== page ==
A sign of historic proportion in Oak Bluffs

An Oak Bluffs resident draws attention to his dispute with the Cottage City Historic District Commission. — Photo by Ralph Stewart

Stanley Merry had all he could take. The Oak Bluffs carpenter, frustrated with historic district regulations that held up a porch renovation project at the house he rents at 66 Nashawena Avenue, decided to express his frustration in a way nobody could miss.

On Wednesday, March 21, Mr. Merry put up a sign that covered the entire porch, from ground to roof, corner to corner. In two-foot-high black capital letters, he wrote “THE COPELAND HIST. COMMISSION WILL NOT ALLOW THIS PROJECT TO BE COMPLETED.” The sign was clearly visible to motorists driving along upper Circuit Avenue.

Mr. Merry’s dispute is not with the Copeland Plan Review Committee, but with the Cottage City Historic District Commission.

The dispute centers on the casement style windows Mr. Merry installed as part of his porch makeover.

The Cottage City commission generally discourages closing in porches, and in three meetings with Mr. Merry and property owner Jack Coleman, the commission declined to approve the project.

“They want to see double-hung wood sash windows instead of the ones I have,” Mr. Merry said. “There is no way, in 2012, I was going to install a wood sash window on the north side of a house. Wasn’t going to happen.”

Mr. Merry was also indignant that the Cottage City commission wanted new windows installed, instead of the 35-year-old and 70-year-old windows he salvaged from construction jobs.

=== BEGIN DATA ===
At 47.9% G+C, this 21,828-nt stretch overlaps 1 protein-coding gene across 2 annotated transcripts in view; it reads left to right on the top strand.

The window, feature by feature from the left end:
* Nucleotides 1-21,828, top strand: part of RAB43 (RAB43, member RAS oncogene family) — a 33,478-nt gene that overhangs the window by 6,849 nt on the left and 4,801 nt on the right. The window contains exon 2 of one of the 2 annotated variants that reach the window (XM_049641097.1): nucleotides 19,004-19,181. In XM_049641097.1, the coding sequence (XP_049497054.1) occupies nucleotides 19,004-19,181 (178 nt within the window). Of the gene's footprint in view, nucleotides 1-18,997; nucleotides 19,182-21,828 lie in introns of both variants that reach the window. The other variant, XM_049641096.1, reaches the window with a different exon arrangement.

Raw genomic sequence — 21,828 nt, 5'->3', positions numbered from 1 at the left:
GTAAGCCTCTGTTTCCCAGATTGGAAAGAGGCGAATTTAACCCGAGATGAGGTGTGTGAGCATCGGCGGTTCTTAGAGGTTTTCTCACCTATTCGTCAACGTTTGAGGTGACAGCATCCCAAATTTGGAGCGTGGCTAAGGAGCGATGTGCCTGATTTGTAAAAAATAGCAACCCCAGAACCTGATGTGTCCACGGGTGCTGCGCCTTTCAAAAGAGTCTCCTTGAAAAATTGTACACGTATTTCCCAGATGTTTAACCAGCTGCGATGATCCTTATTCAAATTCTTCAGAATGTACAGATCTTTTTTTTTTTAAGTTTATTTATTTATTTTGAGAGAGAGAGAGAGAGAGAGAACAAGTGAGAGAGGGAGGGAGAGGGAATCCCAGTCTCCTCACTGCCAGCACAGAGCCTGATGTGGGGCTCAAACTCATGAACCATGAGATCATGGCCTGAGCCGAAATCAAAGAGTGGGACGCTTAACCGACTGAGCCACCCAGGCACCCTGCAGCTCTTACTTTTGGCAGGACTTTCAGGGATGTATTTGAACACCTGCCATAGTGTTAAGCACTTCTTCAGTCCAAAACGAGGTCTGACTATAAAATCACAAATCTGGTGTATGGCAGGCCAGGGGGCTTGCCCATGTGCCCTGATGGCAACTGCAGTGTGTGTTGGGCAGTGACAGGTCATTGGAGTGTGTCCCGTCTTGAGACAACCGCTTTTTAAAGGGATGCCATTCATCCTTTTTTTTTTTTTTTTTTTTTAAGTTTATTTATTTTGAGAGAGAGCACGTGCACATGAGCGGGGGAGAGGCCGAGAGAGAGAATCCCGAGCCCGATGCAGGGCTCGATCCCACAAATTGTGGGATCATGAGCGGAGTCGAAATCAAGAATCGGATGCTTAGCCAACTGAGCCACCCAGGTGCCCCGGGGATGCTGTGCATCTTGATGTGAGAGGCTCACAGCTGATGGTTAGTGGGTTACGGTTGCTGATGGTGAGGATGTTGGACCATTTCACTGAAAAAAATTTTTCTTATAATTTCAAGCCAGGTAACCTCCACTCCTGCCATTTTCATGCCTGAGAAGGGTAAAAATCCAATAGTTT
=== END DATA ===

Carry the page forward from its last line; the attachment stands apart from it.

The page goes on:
“That’s how little they know,” Mr. Merry said. “All of the rest of the windows are single-hung windows. The house beside me has four different style windows. The house on the other side has five different style windows. The Copeland committee, or whatever they call themselves, their bylaws, there’s nothing in it that says we cannot put a casement window in that house.”

Sign of the times

The Cottage City Historic District Commission wanted windows that matched area properties and reflected the Victorian style of the historic district, according to commission chairman Renee Balter.

She said the commission has made reasonable requests in this case, and she points out that the commission has strong backing from residents, including a 2003 unanimous town meeting vote that created the historic district.

“Without being reviewed, or putting in an application with the Cottage Citty Historic District Commission, they just went ahead and did it,” Ms. Balter said. “They are in violation of our bylaw. We didn’t think the casement windows were appropriate. If they were going to enclose the porch, it should at least match the existing style.”

Ms. Balter said the commission has streamlined its procedures and tries to work cooperatively with homeowners. “We’re not really hard to do business with,” she said. “We could easily fine him $100 a day. We could tell him to tear it down, we have that power. But we don’t like to do that.”

Oak Bluffs building inspector Jim Dunn said the big sign clearly violates the town’s sign bylaw. He said since the bylaw is difficult to enforce, it makes more sense for the two parties to work out their dispute, than for the town to initiate legal action.

Mr. Coleman, who owns the home, declined comment when reached in California, except to say that he asked his tenant to take down the sign on Tuesday, March 27.

The commission expects to meet with Mr. Coleman again on April 18. Ms. Balter said the homeowner, not the tenant, is legally responsible for complying with historic regulations.

Ms. Balter said in previous meetings that Mr. Merry seemed angry beyond reason. “It was really uncomfortable. This guy was quite belligerent. I’m going to request he not come to that meeting,” she said.